Thursday, 13 February 2014

"Smoking" Gun Evidence of Inconsistency


Parliament is now going to change the law on stealing food. It thinks stealing food is bad, but it thinks stealing some food is worse than stealing other food. From now on if you steal fresh fruit, chocolate or bread you will have committed a crime; but if you steal cereal, tinned food or crisps you will have committed no crime. Sound absurd? It is, but it is no more absurd than the government's latest 'no smoking' policy.

Parliament thinks subjecting children to cigarette smoke is bad, so it has passed a law to make it illegal to smoke in a car when there is a child in the back. But it has made no law against smoking whilst pregnant or smoking 40 a day in the living room surrounded by children.

My intention here is not to comment on whether the 'no smoking in a car with children' law is a good or bad move - it is to say that Parliament's position on this is inconsistent by being incomplete. Either it is a bad thing to harm children with your cigarette smoke or it is not. The State says it is, and most people agree. Therefore if the State is committed to a view that harming children with your cigarette smoke is bad enough to be illegal in the car, it should be consistent in being committed to a view that harming children with your cigarette smoke whilst pregnant or smoking 40 a day in the home should also be illegal.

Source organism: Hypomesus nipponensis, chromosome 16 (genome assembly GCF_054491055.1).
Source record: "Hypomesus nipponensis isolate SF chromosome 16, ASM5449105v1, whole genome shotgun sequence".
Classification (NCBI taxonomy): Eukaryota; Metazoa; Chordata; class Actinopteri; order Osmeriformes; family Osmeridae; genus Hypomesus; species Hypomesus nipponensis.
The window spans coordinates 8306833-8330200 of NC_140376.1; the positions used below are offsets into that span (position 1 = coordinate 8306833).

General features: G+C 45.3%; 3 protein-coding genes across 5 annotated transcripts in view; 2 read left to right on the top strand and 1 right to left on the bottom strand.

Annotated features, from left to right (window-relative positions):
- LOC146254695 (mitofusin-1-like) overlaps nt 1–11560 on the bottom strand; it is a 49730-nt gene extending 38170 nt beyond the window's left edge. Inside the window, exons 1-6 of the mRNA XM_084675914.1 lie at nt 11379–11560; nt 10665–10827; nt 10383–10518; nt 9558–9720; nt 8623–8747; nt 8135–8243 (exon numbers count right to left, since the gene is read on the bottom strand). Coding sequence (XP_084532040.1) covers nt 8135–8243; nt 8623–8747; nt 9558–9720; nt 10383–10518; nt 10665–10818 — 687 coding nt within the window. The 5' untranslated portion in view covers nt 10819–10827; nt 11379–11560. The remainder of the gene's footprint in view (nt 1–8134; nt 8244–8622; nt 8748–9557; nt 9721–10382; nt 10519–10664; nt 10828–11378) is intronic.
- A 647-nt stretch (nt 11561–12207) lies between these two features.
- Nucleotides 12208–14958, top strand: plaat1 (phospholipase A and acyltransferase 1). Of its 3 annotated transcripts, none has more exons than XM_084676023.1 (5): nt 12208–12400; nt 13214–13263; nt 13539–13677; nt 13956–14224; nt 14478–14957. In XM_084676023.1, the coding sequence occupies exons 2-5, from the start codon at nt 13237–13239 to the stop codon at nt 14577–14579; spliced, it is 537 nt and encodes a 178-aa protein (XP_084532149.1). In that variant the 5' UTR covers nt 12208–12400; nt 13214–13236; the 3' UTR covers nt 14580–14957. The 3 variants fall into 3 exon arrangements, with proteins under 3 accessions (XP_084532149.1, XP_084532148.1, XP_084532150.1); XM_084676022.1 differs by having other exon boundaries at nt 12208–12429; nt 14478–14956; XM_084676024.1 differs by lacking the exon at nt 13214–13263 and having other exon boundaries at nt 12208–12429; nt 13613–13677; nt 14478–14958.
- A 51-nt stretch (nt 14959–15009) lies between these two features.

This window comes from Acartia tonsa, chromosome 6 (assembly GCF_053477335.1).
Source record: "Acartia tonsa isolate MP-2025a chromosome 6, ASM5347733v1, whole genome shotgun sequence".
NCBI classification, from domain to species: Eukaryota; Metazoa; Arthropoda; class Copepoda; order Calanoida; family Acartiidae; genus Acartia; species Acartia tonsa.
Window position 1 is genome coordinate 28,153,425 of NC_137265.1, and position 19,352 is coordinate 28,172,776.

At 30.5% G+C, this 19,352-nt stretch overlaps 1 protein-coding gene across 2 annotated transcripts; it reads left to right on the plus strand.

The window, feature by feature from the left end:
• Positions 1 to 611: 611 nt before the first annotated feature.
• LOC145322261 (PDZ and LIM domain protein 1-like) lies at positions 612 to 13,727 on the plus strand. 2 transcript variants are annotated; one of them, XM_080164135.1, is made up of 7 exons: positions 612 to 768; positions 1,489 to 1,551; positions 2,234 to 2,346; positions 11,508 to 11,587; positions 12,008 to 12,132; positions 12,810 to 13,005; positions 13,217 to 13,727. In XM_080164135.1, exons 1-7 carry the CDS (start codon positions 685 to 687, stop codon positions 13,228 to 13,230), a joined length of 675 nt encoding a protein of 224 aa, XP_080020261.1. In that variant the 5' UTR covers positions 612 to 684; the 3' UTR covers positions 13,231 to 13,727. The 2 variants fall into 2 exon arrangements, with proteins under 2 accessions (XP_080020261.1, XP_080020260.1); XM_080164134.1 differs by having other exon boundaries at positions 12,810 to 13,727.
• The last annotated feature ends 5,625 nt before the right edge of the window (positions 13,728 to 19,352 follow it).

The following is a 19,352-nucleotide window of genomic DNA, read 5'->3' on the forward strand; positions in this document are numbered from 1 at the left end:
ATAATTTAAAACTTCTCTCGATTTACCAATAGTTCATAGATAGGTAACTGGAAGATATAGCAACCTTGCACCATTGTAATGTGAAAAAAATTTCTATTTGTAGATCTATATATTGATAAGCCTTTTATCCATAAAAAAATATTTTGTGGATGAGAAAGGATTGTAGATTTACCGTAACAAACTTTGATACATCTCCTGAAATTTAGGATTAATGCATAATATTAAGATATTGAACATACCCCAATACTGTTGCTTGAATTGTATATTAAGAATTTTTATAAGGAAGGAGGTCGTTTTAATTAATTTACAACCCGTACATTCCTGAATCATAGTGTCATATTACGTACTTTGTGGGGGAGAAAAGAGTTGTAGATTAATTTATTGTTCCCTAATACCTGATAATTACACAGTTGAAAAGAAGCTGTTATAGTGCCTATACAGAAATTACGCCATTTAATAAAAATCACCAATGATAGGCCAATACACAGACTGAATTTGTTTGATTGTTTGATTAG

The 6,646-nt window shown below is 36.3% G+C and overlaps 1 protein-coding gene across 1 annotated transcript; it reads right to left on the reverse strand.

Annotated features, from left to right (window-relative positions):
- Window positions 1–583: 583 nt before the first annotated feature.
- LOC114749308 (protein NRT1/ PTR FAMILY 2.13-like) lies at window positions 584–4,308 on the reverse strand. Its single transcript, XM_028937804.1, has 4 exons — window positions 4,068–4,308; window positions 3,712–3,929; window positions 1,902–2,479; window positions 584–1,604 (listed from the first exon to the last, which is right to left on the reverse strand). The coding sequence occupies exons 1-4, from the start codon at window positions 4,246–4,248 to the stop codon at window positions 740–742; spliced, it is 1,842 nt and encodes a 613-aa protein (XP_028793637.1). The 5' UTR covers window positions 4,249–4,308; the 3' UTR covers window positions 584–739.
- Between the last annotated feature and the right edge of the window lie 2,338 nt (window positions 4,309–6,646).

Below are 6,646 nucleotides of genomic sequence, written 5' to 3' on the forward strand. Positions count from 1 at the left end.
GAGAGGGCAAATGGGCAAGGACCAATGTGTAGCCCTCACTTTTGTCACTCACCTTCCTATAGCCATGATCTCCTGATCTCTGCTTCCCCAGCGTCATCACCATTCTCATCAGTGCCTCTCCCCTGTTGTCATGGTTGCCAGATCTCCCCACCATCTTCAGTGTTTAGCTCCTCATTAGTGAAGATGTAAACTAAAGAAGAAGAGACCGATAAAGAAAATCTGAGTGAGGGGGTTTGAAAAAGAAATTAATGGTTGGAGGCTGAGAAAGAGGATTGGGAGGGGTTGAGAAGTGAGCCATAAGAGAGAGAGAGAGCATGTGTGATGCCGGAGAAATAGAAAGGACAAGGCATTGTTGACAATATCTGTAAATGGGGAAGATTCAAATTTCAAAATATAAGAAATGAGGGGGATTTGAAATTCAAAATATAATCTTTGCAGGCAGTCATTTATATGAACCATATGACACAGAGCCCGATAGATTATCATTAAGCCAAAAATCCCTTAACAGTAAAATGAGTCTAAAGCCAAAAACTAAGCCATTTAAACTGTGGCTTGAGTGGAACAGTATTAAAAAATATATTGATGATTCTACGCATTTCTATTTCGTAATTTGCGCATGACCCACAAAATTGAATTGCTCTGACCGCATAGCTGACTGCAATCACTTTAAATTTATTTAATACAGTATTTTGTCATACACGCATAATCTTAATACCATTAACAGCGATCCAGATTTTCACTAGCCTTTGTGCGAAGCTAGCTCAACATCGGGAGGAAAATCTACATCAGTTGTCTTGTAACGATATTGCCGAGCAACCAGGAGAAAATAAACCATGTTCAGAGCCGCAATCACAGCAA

Some would argue that smoking in the car with the child is more harmful to the child than smoking when pregnant. It seems obvious to me that the opposite is true. Car journeys are occasional and usually brief; whereas being pregnant is a constant nine month process. Who would you rather be: a child in the back seat whose parent sometimes opens the window when they drive, has one cigarette whilst holding it out the window, and blows any exhaled smoke outside, or a foetus inside a mother who smokes 10 cigarettes a day for eight and a half months? Whilst neither would be ideal, I'd choose the former.

Banning smoking in the house sounds like a step too far. Not banning smoking whilst being pregnant sounds like a failure to act. But in declaring that harming children with cigarette smoke is bad enough to warrant a law being passed to law to make it illegal to smoke in a car but not whilst pregnant or chain-smoking around kids in the home, Parliament has created a difficult position for itself, where it is either compelled to pour more fuel on the flames of legislation it considers necessary and extend the ban to pregnancy and home, or it has to adopt an inconsistent position whereby all flames are equal but some are more equal than others.

* Photo courtesy of cararena.com

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